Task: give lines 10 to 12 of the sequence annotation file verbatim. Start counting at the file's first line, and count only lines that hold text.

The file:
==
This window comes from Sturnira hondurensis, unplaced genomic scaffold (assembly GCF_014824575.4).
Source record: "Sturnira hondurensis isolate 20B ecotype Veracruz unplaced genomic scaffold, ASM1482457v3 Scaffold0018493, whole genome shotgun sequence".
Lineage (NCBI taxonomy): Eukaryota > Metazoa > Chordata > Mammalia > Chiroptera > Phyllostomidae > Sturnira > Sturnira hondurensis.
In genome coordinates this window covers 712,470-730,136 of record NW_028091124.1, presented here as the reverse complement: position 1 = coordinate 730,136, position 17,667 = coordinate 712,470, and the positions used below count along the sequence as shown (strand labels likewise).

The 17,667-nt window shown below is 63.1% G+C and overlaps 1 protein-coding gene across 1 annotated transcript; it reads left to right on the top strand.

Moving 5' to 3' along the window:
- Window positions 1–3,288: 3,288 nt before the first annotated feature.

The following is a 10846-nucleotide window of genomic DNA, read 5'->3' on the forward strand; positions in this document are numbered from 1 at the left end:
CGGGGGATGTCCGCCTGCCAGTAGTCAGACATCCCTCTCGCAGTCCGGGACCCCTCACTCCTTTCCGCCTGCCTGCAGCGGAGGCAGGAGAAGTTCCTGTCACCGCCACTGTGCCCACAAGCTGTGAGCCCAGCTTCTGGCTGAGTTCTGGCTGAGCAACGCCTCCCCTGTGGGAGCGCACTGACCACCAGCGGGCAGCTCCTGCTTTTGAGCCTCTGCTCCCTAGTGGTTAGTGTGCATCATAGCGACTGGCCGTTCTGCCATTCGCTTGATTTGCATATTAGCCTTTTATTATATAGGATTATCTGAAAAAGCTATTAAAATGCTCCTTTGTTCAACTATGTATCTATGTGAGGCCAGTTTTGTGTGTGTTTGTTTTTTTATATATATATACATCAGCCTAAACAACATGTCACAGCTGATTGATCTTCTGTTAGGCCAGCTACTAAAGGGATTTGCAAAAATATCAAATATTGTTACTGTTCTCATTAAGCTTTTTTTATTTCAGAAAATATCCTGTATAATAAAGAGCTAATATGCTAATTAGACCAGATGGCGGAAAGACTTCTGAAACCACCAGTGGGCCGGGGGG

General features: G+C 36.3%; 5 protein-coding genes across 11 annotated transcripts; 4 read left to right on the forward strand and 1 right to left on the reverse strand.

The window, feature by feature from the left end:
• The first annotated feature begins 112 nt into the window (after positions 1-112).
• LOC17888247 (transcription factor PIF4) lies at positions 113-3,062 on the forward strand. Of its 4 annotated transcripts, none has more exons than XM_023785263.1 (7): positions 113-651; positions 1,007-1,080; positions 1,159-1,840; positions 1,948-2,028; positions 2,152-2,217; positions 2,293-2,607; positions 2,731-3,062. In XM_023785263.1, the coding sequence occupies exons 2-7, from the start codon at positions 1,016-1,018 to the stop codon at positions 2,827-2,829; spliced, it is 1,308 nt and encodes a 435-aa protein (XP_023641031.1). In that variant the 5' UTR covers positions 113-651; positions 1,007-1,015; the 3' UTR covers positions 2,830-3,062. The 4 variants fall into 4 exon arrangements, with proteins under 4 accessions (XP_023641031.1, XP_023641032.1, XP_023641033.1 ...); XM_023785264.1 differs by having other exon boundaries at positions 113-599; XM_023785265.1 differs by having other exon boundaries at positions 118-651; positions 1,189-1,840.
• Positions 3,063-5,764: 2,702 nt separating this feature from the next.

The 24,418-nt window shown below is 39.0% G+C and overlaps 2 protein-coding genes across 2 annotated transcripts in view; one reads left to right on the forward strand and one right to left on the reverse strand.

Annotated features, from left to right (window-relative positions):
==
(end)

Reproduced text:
General features: G+C 36.3%; 5 protein-coding genes across 11 annotated transcripts; 4 read left to right on the forward strand and 1 right to left on the reverse strand.

The window, feature by feature from the left end:
• The first annotated feature begins 112 nt into the window (after positions 1-112).